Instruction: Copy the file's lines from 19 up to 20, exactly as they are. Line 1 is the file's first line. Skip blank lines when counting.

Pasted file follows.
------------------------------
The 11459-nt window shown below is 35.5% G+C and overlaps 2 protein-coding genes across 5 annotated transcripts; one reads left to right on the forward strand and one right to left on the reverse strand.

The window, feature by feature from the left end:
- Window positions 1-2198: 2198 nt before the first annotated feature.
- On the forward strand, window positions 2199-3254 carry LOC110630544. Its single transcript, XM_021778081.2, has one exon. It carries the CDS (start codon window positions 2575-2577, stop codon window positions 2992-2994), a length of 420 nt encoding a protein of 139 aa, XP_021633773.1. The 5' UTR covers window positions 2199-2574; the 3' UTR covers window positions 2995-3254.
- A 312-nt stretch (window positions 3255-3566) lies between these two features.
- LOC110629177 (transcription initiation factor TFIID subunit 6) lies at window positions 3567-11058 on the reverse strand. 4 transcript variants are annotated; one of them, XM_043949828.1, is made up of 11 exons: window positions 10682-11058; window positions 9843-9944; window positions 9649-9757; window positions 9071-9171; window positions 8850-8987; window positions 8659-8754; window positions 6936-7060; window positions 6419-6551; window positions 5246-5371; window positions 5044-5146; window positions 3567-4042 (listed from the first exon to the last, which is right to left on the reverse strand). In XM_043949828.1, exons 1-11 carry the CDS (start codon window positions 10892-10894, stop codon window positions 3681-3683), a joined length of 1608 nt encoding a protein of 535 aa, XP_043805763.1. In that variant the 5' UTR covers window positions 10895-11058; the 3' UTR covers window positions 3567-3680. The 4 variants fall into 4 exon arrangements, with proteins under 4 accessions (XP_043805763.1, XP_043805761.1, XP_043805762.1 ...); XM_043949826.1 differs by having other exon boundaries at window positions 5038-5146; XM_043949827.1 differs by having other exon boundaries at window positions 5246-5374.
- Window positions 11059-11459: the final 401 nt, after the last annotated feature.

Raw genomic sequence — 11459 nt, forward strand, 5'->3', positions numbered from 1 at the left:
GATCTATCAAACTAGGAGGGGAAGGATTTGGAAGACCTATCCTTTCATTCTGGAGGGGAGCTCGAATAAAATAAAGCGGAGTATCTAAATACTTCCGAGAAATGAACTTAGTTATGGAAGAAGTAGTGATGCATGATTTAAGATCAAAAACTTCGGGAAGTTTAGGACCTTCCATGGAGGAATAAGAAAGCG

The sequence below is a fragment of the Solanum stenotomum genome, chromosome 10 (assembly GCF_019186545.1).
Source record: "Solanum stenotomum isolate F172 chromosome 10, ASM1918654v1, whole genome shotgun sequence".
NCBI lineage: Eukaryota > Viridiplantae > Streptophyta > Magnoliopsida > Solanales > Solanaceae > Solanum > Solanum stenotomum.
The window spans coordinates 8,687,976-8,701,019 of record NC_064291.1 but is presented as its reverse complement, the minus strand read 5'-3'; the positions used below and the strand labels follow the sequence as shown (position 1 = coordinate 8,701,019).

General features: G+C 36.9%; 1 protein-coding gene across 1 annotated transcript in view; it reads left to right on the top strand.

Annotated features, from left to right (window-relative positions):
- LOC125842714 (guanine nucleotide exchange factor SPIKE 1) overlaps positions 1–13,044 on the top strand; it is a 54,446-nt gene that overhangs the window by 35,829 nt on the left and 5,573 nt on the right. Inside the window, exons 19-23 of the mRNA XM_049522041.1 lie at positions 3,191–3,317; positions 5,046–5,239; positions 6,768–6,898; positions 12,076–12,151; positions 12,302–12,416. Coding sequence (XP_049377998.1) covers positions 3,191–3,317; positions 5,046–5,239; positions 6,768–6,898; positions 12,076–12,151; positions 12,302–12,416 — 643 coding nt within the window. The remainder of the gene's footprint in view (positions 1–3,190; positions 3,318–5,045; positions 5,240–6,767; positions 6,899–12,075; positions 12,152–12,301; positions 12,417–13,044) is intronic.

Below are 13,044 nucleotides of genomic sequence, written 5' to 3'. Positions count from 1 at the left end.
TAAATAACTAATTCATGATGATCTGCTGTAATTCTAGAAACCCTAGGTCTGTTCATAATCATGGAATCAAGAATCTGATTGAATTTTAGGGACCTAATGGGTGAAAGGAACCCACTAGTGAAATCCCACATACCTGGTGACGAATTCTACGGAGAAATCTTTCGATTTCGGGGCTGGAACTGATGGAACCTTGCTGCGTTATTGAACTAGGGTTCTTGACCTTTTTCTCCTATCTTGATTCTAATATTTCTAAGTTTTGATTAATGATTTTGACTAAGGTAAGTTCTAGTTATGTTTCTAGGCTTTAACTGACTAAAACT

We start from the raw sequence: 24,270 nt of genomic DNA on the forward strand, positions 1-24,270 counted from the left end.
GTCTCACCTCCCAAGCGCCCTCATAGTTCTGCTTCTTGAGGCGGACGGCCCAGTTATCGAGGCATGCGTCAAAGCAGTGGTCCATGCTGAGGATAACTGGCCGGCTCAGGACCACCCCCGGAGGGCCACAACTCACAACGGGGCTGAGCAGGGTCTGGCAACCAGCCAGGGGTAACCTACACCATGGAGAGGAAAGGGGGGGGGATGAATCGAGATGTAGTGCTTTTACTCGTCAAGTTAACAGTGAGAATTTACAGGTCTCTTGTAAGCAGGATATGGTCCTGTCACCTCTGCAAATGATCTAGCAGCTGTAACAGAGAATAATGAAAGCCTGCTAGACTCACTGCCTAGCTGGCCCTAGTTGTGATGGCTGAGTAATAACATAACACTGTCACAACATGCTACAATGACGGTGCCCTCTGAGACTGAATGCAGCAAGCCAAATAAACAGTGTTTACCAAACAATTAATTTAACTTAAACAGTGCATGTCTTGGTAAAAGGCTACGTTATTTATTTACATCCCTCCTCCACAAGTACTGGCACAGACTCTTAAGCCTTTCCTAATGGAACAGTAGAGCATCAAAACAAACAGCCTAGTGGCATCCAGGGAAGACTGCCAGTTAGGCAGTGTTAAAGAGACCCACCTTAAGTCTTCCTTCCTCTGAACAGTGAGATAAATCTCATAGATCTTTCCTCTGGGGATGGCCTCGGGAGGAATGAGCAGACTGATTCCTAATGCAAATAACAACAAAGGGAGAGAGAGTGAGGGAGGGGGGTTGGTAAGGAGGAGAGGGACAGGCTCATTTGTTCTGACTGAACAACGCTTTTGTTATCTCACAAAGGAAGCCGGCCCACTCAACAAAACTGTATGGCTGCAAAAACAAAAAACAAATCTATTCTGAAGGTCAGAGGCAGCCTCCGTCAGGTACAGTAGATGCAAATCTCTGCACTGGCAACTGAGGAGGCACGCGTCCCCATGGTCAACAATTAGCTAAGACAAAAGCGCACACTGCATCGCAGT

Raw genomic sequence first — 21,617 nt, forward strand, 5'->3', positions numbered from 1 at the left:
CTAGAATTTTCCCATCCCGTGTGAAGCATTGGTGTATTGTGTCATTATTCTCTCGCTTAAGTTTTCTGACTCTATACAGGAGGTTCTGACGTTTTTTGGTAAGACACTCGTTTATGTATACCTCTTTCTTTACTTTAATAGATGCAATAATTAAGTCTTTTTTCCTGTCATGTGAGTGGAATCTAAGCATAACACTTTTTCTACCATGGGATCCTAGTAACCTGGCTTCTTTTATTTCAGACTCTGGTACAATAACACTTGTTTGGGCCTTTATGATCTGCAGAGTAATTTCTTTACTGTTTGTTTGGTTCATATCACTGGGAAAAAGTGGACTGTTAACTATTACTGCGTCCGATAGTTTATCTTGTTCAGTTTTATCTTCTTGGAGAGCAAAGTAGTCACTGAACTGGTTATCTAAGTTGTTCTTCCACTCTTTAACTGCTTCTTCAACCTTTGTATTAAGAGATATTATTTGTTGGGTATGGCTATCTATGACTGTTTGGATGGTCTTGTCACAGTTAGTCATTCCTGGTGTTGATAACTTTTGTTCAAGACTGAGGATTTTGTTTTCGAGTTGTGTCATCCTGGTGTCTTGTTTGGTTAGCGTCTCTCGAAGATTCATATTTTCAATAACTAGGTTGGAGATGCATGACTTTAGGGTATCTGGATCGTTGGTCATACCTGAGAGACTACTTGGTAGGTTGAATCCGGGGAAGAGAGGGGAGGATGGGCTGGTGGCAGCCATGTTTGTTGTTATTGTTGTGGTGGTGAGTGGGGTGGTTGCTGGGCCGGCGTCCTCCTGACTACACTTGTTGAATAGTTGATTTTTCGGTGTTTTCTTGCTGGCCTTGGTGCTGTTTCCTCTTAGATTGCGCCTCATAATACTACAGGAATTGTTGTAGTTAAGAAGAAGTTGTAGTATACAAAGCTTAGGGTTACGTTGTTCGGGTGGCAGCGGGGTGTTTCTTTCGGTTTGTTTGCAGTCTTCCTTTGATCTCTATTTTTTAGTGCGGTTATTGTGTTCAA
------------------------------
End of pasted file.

We start from the raw sequence: 24,270 nt of genomic DNA on the forward strand, positions 1-24,270 counted from the left end.
GTCTCACCTCCCAAGCGCCCTCATAGTTCTGCTTCTTGAGGCGGACGGCCCAGTTATCGAGGCATGCGTCAAAGCAGTGGTCCATGCTGAGGATAACTGGCCGGCTCAGGACCACCCCCGGAGGGCCACAACTCACAACGGGGCTGAGCAGGGTCTGGCAACCAGCCAGGGGTAACCTACACCATGGAGAGGAAAGGGGGGGGGATGAATCGAGATGTAGTGCTTTTACTCGTCAAGTTAACAGTGAGAATTTACAGGTCTCTTGTAAGCAGGATATGGTCCTGTCACCTCTGCAAATGATCTAGCAGCTGTAACAGAGAATAATGAAAGCCTGCTAGACTCACTGCCTAGCTGGCCCTAGTTGTGATGGCTGAGTAATAACATAACACTGTCACAACATGCTACAATGACGGTGCCCTCTGAGACTGAATGCAGCAAGCCAAATAAACAGTGTTTACCAAACAATTAATTTAACTTAAACAGTGCATGTCTTGGTAAAAGGCTACGTTATTTATTTACATCCCTCCTCCACAAGTACTGGCACAGACTCTTAAGCCTTTCCTAATGGAACAGTAGAGCATCAAAACAAACAGCCTAGTGGCATCCAGGGAAGACTGCCAGTTAGGCAGTGTTAAAGAGACCCACCTTAAGTCTTCCTTCCTCTGAACAGTGAGATAAATCTCATAGATCTTTCCTCTGGGGATGGCCTCGGGAGGAATGAGCAGACTGATTCCTAATGCAAATAACAACAAAGGGAGAGAGAGTGAGGGAGGGGGGTTGGTAAGGAGGAGAGGGACAGGCTCATTTGTTCTGACTGAACAACGCTTTTGTTATCTCACAAAGGAAGCCGGCCCACTCAACAAAACTGTATGGCTGCAAAAACAAAAAACAAATCTATTCTGAAGGTCAGAGGCAGCCTCCGTCAGGTACAGTAGATGCAAATCTCTGCACTGGCAACTGAGGAGGCACGCGTCCCCATGGTCAACAATTAGCTAAGACAAAAGCGCACACTGCATCGCAGT